Sunday, June 01, 2008

My struggle with RAW


I notice that there are some bloggers, Huei and Neo for example, who are avid photographers. So I decided to write something on digital photography.


RAW is sometimes described as digital negative. A RAW image is an unprocessed image. It requires special software to convert the RAW images into viewable formats such as JPEG or TIFF. The advantage of RAW is that it gives us more rooms to fine-tune the images, so we are supposed to get better pictures. The disadvantage is that we need to convert the images, which is an additional step.

The prevailing view among digital photographers is that: If you don’t shoot RAW, you are no ‘pro’.

As a kiasu Canon user, I have also shot RAW, and used the following software to convert the images into JPEG format:

Canon RAW Image Task (RIT)

Nothing much we can do with RIT aside from adjusting white balance. If white balance has been set right during shooting, there is really little advantage of using RIT.

Canon Digital Photo Professional (DPP)

One advantage of DPP over RIT is that we can select the so-called Picture Styles. For example, if I shoot landscape, I select Landscape Picture Style in DPP. If I shoot portrait, I select Portrait Picture Style. However, when I set the Picture Style of a Thai girl image to Portrait, her skin tone didn’t look natural. Perhaps the Portrait Picture Style works best for Japanese.

Adobe PhotoShop Elements

At default settings, RAW images from Elements are extremely dull, and it takes a lot of tuning to get a decent picture. Elements is, however, more powerful than the two free software from Canon. Another advantage is that we can use the Adobe software to open RAW files of other cameras.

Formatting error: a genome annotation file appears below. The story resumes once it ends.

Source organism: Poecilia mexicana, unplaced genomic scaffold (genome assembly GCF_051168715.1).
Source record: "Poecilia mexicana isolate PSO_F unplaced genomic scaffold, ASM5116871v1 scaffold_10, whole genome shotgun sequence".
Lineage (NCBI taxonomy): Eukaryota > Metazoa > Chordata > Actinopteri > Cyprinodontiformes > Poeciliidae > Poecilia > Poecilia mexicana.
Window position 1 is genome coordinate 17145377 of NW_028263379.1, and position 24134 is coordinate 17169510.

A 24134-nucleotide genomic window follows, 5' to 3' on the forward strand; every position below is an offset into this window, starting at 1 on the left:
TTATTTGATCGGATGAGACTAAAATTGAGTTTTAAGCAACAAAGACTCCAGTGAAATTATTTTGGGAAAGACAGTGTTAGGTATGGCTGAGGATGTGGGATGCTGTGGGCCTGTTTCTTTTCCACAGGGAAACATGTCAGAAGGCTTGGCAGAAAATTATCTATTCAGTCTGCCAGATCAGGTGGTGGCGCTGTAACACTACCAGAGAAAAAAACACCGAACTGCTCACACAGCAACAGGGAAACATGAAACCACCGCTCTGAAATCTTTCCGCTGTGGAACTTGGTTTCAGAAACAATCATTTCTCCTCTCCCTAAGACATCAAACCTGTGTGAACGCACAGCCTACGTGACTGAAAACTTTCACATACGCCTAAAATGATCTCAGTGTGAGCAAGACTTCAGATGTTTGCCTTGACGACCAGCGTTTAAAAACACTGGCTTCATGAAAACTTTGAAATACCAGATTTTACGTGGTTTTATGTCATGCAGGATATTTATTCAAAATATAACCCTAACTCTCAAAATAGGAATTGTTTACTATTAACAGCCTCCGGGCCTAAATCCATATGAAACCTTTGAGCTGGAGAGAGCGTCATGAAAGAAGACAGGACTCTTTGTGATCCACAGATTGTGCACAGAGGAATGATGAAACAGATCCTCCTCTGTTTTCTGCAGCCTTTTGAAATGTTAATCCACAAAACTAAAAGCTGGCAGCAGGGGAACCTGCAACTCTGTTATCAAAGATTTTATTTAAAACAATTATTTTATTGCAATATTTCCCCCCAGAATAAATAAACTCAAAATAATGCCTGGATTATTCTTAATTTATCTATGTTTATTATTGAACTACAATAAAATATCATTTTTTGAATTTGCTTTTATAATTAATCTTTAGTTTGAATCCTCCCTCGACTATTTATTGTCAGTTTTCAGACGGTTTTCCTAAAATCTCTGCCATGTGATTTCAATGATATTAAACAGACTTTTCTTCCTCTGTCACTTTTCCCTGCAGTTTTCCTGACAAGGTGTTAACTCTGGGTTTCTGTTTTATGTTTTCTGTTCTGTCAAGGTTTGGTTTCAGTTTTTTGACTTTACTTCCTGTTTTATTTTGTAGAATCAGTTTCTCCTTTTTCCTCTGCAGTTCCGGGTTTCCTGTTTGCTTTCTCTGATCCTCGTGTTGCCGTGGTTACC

As a working adult who study part time, I find processing, and fine-tuning, RAW images to be too time consuming. Today I often shoot RAW+JPEG. If the JPEG images are OK, I just don’t bother to touch the RAW files. If I ever want to process RAW files, I use the Canon software.


While many digital camera users think that shooting RAW makes you more ‘pro’, there are actually some professional photographers who disagree. Here is one.

Canon Digital Photo Professional


  1. Good tutorial.. normally I just upload the picture directly from my camera without doing any adjustment..

  2. oh, no...
    i dun understand a single thing here XD

  3. keeyit
    This is not a tutorial la...

    Anyway, I suggest that you resize your pictures before upload, i.e. make them smaller. Smaller files upload faster. Also, if you photo hosting site has file size or bandwidth limits, you won't hit them so fast.

    Haha... looks like these are too technical for you...

  4. thanks for the tips! i've yet to try out taking in RAW and editing them! so far i've just learned the aperature, shutter speed, iso, white balance. so many thigns to learn!! and shutter speed is so hard..i put it high, but it makes my images dark. ok i need to learn more!

    thanks for the tips! i really must stop procrastinating and try taking RAW images!

  5. huei: I'd suggest otherwise. If you're still new to photography, I'd suggest learning with jpg first. RAW doesn't make the pictures look better, it actually makes you spend more time in post-production instead of focussing on the shooting itself.

    What do you think, KhengSiong?

  6. huei
    I think you should familiarize with the camera before trying RAW. Don't try to learn so much at once.

    Well said. Many people use the 'shotgun' approach, thinking that they can salvage the image in PC.

  7. I haven't tried RAW yet... I like it RAW without rubber I mean. Wakakaka!

  8. neo
    Apparently you are also not a pro :P